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Bike Review - Posted 17th September 2012

BSA A7 Shooting Star
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BSA's pre-unit 500cc twin offers a very civilised classic ride. In Shooting Star spec, the A7 will put a spring in your step although your wallet may feel a little lighter...

BSA's initial post-war production 500 twin was originally equipped with a long-stroke engine with its roots in the 1930s, which came from the pen of Val Page (see RC99 for full history and roadtest). That design was adapted, overhauled and updated to serve first as the A10 in 650 form, and then as the revised A7 from 1951. The new 497cc OHV vertical twin engine measured 66mm by 72.5mm and ran 6.7:1 compression for a top speed of 88mph, which was probably as much as the plunger rear suspension and seven-inch, single-sided hub brakes could handle.

On sale somewhere for 4500 quid. Bargain? BSA A7 Shooting Star

A couple of years later, BSA introduced its answer to Triumph's Tiger 100, in the shape of the A7 Shooting Star. This sporty, 32bhp version of the A7 used an alloy cylinder head, as also fitted to the 650 Road Rocket version, with special valve seat inserts, higher comp pistons (up to 7.25:1), sports cam and manual ignition control, operated by the rider's left hand. The Shooting Star also incorporated full width aluminium hubs and central cast-in alloy drum brakes. BSA claimed these were 'extremely powerful' and indeed they could stop the A7SS from 30mph in 29 feet on dry tarmac.

From 1954 the A7SS used BSA's swinging arm suspension with silentbloc bearings and hydraulic dampers, combined with the firm's duplex frame which possessed 'great lateral rigidity for high speed performance'. The A7SS cost typically £19 more than the standard A7 and came with a QD rear wheel and a 'thief-proof' steering head lock as standard - but if you wanted the full rear chain enclosure then that was a cost option.

Proud owner proudly display trpohies...

The example you see here was a RealClassic concours winner a couple of years ago. When Claude Southall laid paws on his 1957 Shooting Star back in 1985 it was in reasonable nick, but done up to look like a Rocket Goldie (as you may be able to tell from the 'classic' blurry photo from the family album!). Over the following three years Claude returned the Beesa back to Shooting Star spec, doing all the work himself apart from the chroming, painting and wheel building; the latter was handled by Central Wheels. In fact, the Beesa was so far from standard that the forks, headlight, mudguard, tank, seat, wheels, exhausts and silencers all needed to be replaced before Claude was happy with the result.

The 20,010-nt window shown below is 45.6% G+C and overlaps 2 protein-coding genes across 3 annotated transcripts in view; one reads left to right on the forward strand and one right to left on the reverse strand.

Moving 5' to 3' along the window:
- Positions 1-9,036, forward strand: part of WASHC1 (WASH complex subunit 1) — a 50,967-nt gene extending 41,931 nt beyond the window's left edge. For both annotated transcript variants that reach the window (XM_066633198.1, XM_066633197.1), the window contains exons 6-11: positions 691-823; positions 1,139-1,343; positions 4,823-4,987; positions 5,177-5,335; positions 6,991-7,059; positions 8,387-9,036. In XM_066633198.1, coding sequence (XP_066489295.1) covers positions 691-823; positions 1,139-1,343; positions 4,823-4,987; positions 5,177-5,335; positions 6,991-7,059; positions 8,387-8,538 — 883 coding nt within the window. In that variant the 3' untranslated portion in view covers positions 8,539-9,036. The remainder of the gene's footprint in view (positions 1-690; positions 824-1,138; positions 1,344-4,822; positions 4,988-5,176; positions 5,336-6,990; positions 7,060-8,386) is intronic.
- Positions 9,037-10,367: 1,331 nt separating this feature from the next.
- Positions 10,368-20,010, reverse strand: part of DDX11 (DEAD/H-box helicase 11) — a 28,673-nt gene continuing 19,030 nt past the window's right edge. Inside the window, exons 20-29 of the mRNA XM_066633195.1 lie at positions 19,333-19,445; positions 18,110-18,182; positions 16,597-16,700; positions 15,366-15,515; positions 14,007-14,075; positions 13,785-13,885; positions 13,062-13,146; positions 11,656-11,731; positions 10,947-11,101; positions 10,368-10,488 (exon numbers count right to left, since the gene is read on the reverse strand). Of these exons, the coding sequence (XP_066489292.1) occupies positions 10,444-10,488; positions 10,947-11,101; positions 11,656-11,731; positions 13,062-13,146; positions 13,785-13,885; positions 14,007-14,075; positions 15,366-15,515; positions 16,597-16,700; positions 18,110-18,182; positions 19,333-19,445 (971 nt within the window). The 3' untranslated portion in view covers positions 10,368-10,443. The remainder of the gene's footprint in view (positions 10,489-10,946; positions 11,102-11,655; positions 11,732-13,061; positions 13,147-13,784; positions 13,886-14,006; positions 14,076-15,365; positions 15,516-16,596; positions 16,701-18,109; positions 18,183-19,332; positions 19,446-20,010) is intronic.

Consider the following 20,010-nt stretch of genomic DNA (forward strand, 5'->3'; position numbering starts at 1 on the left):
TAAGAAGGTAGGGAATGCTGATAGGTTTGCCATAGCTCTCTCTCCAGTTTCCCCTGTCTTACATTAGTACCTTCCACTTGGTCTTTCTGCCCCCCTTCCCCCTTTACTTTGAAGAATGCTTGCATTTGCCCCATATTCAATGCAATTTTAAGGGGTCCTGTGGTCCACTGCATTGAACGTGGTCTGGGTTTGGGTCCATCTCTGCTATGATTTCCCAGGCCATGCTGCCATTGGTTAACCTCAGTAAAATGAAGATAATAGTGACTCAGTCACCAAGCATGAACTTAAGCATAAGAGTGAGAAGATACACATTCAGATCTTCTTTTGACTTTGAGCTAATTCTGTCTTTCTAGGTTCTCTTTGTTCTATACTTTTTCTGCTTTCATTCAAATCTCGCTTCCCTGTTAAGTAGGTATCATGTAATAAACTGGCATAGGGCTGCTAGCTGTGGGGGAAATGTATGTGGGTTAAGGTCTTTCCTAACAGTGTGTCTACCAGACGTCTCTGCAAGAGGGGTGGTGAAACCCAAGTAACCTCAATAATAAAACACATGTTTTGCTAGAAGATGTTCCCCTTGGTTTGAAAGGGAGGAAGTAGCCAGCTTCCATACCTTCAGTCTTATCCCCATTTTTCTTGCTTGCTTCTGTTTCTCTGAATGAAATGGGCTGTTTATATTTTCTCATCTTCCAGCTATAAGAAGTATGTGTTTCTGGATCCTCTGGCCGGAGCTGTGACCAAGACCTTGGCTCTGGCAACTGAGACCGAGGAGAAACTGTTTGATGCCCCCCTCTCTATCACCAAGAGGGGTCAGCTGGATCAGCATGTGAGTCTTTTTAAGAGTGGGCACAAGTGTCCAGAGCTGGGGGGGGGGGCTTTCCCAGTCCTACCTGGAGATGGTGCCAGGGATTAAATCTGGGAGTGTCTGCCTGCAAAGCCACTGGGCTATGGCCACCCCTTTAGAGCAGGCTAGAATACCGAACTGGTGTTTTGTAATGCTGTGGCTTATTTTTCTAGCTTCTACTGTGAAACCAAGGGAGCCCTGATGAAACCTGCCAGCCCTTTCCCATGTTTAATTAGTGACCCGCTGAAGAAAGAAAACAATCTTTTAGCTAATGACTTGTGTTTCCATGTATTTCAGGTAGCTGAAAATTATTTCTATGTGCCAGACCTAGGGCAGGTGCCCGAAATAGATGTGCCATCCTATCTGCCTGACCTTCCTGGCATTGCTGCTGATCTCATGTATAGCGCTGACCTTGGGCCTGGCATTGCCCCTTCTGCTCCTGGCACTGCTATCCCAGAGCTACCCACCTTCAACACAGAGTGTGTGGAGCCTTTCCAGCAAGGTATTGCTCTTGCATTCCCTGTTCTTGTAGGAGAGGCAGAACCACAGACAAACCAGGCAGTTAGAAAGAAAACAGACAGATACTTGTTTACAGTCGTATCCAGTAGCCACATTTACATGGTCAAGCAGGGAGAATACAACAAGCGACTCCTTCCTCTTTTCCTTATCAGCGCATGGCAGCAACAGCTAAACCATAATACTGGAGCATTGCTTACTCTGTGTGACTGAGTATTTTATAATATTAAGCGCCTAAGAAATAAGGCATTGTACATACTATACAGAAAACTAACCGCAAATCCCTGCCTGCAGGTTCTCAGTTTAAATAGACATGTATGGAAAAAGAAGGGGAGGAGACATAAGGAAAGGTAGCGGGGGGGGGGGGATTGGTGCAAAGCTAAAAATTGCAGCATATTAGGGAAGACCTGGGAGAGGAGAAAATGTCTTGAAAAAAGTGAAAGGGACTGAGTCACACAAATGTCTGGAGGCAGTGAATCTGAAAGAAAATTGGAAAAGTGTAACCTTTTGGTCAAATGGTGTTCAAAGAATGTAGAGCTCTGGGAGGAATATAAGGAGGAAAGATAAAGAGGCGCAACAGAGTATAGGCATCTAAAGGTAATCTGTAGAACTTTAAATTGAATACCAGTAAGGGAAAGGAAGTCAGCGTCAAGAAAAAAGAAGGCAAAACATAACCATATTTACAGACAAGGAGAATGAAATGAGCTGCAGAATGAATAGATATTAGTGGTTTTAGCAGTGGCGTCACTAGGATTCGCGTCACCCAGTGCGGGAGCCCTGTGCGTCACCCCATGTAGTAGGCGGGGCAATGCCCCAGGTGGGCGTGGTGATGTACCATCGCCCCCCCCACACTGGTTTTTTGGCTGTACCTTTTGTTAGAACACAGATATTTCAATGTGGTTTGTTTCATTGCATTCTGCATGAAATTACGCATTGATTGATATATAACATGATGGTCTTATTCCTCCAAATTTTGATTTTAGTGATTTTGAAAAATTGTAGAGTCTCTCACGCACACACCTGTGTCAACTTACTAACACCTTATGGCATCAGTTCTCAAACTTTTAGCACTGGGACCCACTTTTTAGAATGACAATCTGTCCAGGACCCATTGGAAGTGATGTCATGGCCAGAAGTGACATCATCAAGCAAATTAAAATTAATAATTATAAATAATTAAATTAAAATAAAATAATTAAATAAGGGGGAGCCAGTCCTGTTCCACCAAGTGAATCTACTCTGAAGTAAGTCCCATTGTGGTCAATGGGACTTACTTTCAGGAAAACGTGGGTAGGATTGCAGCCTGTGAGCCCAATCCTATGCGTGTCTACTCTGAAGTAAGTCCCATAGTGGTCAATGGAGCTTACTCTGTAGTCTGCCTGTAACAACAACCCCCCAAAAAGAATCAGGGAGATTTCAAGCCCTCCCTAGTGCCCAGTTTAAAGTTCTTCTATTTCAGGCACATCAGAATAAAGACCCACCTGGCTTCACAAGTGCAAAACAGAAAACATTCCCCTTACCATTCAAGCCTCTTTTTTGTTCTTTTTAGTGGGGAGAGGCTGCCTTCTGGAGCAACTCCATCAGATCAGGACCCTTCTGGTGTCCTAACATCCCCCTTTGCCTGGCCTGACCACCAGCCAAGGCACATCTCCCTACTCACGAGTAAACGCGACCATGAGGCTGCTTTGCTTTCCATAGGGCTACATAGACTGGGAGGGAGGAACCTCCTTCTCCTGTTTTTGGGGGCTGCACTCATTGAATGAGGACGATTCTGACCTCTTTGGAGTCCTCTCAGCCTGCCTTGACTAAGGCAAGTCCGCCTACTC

The classic blurry photo from the family album...

The Motor Cycle magazine tested a very similar machine back in 1957 when it was brand new. They said that 'ease of handling, sweet transmission and smooth low speed pulling make the Shooting Star a delightful machine to ride in traffic, while zestful acceleration and steering cater admirably for the rider who wants something out of the ordinary in 500cc performance.' The A7SS reached 98mph and covered a standing quarter mile in 16.9 seconds; the earlier, standard A7 had been times at 17.6 seconds. So although the SS was significantly heavier (it weighed about 12lb more than the A7 of 1951), its performance had improved by a considerable margin for the time.

Practicality had not been sacrificed for this extra performance, however. The A7SS had a slightly larger turning circle than its predecessor (by six inches), but the engine was just as tractable at low speeds, pulling smoothly from as low as 13mph in top gear - helped there by the manual ignition control. The swinging arm machine was inevitably taller, however, and its seat height rose to 32-inches but ground clearance also improved by an inch. The A7SS retained its excellent economy and would return 77mpg at 50mph - 5mpg more than the slower, older model…

The Motor Cycle decided that the Shooting Star was a 'supersports model with punch and charm; high performance combined with docility, quietness and economy.' Never as glamorous as the Triumph 500s, the A7 nonetheless exudes a smooth charm and is arguably better suited to sustained high-speed cruising than the T100s. The A7 went out of production in 1962 when it was replaced by the unit-construction A50.

'Star' BSAs on

Prices for ready to ride, road legal Shooting Stars currently vary from around £3500 for a tidy bike on a private sale, to a giddy £7000 for an early (plunger frame) SS from an optimistic dealer. £5000 should buy a very good example with some kind of warranty from a trader. Just two years ago in 2010, similar bikes were selling for £3000, so values of this model have certainly accelerated of late - which means you should not expect an A7 which you buy now to appreciate dramatically in the near future.

Claude Southall is certainly happy enough with his Beesa. His Shooting Star has been a regular prize-winner at events since its restoration. As well as an RC prize, it has been presented with Best Motorcycle and Best BSA trophies, the George Burrows Memorial Cup and - 17 years after its restoration - it took the Best Post War prize at the Stafford International Classic Bike Show in 2005.

You'd be smiling too...

Spurred on by this success, Claude fitted a Steib S500 sidecar, one which dates appropriately back to the early 1950s. The underside of the chair had to be replaced then the whole sidecar was shotblasted, powder-coated, and sprayed the correct shade of green to match the bike. Finally, a friend helped Claude to complete the upholstery and he was ready to take the outfit into the public gaze once again.

'It's a good solid bike' says Claude; 'and very reliable.'


Words: Rowena Hoseason
Photos: RC archive

All these features, *and* a front wheel (not shown)..


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